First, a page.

Creating an Aiming Laser with Narrative Texturing

Dmytro Mykhailyk talked about the workflow behind the DBAL-A2 Project, shared the narrative texturing process, and explained the rules of creating an object's story.

Introduction

Hello everyone, my name is Dmytro Mykhailyk, I am a 3D Artist at Ubisoft working mostly with hard surfaces. 

Today, I want to share with you how, with what software, and using what chips I did my work DBAL-A2.

When I decided to author an article, I thought for a long time about what to say about it. I wanted my text to be different from the other articles on the 80 Level website and decided that the main topic of this article will be narrative texturing. I will talk about geometry, UV, and baking only in passing.

The DBAL-A2 Project

I would like to start my story with the conditions in which I made this work or rather the circumstances I was forced into to save myself and my family from the war (if you're not interested in reading about the difficulties of an artist during the war, you can skip a few paragraphs).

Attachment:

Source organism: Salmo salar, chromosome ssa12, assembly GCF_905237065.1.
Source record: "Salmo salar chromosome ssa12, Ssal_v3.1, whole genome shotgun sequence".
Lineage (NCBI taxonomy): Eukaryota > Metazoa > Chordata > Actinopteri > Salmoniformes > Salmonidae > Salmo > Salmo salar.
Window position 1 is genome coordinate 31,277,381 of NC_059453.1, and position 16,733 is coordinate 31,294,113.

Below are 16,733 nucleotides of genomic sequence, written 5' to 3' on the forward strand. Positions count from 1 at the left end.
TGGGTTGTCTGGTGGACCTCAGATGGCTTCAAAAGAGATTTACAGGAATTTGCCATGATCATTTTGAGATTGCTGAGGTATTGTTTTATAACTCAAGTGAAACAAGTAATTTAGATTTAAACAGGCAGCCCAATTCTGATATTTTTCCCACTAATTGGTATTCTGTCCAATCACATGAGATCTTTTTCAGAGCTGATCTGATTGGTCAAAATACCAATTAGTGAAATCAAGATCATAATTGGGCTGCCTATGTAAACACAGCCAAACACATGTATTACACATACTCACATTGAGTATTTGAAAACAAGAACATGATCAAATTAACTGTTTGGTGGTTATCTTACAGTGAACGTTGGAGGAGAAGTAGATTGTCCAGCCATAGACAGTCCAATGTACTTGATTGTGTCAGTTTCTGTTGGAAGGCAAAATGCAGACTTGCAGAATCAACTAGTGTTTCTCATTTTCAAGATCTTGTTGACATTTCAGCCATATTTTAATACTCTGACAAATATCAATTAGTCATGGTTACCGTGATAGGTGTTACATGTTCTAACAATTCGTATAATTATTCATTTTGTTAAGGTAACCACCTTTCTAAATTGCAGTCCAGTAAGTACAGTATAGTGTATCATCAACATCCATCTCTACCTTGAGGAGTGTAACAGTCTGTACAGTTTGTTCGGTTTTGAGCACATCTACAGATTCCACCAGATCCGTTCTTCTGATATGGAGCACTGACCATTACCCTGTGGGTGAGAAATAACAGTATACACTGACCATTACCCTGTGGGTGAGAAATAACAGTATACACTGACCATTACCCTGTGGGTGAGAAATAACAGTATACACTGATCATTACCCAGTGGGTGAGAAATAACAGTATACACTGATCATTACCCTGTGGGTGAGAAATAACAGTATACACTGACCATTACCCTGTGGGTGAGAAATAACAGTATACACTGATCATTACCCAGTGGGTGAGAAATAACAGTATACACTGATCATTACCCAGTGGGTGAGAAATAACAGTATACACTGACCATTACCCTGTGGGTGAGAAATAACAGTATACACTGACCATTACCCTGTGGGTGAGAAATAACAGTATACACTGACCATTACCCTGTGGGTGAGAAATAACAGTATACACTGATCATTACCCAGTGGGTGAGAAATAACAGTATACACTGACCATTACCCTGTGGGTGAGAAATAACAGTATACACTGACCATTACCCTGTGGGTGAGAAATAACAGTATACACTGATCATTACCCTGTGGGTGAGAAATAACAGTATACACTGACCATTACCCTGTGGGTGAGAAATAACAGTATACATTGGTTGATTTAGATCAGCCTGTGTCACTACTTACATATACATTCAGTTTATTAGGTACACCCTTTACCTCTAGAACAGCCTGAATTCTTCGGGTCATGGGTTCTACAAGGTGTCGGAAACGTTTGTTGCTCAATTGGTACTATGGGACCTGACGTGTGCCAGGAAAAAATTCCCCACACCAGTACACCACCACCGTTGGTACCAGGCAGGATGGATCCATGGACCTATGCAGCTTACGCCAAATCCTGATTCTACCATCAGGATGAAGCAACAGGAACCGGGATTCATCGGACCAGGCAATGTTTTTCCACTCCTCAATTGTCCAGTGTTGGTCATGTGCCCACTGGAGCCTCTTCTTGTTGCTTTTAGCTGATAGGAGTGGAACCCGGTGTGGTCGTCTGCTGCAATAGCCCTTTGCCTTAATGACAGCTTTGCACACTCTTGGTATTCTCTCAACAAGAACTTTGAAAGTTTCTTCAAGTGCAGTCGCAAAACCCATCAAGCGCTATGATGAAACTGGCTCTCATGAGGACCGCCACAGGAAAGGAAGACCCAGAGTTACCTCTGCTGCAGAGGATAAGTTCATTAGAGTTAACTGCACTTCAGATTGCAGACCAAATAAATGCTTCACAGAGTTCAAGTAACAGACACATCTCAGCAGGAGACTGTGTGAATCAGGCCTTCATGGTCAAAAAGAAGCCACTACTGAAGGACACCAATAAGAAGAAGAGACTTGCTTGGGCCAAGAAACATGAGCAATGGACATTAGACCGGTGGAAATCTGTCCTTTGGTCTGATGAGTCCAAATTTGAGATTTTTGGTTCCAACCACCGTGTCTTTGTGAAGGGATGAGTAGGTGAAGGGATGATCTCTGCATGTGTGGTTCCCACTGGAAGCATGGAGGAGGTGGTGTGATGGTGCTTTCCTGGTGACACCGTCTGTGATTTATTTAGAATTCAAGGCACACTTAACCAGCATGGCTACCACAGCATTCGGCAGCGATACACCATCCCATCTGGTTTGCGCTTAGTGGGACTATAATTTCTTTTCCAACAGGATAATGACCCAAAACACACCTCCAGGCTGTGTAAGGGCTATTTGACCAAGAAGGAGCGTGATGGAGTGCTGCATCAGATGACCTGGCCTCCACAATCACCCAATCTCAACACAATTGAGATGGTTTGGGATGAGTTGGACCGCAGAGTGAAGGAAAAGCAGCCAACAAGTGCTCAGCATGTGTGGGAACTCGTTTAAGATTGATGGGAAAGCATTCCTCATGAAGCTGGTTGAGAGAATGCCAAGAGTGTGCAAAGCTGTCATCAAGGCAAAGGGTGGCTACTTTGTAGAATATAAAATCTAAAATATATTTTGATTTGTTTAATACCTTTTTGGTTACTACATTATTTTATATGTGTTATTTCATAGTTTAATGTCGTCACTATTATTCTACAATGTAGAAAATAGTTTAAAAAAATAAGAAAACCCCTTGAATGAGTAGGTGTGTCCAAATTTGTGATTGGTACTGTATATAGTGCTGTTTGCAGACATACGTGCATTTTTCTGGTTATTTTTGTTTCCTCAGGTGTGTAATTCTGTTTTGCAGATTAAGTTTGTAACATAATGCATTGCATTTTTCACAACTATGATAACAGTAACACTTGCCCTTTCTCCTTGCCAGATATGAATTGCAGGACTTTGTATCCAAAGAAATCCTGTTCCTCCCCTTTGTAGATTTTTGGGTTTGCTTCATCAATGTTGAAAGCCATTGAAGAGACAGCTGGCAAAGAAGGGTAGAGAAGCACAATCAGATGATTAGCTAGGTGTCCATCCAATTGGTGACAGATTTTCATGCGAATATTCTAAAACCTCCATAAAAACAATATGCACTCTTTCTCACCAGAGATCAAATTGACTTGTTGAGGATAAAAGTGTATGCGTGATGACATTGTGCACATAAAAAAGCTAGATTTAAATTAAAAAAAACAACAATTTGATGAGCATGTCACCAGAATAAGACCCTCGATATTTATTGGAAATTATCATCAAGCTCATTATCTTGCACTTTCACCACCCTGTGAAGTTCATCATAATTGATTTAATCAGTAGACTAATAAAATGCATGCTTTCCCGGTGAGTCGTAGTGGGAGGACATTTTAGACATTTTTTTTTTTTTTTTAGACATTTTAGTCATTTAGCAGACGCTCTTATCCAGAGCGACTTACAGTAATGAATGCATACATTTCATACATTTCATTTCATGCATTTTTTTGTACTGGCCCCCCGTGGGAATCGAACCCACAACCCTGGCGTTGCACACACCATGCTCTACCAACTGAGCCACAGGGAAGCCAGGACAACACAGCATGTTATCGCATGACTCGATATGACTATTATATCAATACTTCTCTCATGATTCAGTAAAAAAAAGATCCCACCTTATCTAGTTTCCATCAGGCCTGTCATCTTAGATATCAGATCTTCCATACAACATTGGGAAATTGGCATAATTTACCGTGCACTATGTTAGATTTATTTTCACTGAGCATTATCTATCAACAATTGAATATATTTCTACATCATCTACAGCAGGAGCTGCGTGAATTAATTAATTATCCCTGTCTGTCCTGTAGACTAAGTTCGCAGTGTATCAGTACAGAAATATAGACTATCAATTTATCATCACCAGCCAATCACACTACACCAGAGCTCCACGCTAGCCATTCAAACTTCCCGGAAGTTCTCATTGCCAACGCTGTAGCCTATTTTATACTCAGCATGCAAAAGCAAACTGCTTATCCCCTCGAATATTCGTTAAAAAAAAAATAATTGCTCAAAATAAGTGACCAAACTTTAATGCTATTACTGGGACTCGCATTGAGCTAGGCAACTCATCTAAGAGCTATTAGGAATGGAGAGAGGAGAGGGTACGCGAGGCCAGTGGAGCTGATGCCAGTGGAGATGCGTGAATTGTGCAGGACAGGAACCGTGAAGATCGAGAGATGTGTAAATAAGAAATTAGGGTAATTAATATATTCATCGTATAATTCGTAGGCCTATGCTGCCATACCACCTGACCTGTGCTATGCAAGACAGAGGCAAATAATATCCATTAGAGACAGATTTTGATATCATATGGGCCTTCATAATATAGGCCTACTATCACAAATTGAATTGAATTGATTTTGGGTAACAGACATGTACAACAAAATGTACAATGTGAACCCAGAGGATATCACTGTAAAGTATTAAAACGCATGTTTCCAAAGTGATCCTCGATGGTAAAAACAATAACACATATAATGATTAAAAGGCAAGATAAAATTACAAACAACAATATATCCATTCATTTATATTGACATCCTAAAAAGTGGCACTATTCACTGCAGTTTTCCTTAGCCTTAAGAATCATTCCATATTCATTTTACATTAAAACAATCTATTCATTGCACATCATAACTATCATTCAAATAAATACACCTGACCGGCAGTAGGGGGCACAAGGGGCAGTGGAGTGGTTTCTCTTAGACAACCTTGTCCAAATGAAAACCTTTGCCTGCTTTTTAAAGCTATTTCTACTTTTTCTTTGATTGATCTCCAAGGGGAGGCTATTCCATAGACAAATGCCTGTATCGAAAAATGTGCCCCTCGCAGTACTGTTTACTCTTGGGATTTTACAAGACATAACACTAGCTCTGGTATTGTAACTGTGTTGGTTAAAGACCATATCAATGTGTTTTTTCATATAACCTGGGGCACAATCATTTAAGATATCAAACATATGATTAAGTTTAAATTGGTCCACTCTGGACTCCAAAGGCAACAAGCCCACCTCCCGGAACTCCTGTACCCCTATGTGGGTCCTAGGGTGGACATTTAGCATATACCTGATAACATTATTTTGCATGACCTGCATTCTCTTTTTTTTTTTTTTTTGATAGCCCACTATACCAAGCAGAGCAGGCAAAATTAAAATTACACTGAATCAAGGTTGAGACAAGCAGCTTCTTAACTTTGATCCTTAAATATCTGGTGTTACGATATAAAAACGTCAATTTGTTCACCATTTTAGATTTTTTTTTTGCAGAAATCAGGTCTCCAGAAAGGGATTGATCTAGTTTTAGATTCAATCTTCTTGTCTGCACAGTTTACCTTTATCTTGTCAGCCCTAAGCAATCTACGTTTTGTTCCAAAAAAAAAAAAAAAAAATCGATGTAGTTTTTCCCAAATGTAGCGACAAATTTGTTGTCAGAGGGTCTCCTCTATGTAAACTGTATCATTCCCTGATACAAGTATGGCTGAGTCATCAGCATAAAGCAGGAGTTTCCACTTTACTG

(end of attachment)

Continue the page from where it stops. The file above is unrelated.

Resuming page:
I live in Kyiv with my wife and son. On February 24, I woke up not from an annoying alarm clock, although that would be great, but from explosions and sirens shouting outside the window. Opening the phone, I saw dozens of messages and news that the war had begun and my country had been attacked. Outside my window, at that time the sounds of explosions could be heard, and clouds of smoke could be seen in the distance. I have a small son and first I thought about how to save him and my wife. Fear, loss, uncertainty, horror, anger – these are the words that can describe my feelings at that moment. All that day and all that night we did not understand what to do next.

On the morning of February 25, my family and I together with my good friend who is also a wonderful 3D artist and no less a wonderful person Yaroslav Lohvinov decided to leave. How, where, for how long – we had no answers to these questions, we just took the most necessary things (what could fit in a backpack) and went to the railway station. The next day, we miraculously arrived in Lviv. After a week of searching for an apartment, we were in some kind of apartment, where there is all you need for life (the internet, toilet, and bed). We were not safe in Lviv, already there I saw tears and fear on my son's face from the explosions outside the window. Sirens sounded about 4-6 times a day. And in the middle of all this, I did what I do best (imagine how badly I do everything else) – I started to model something.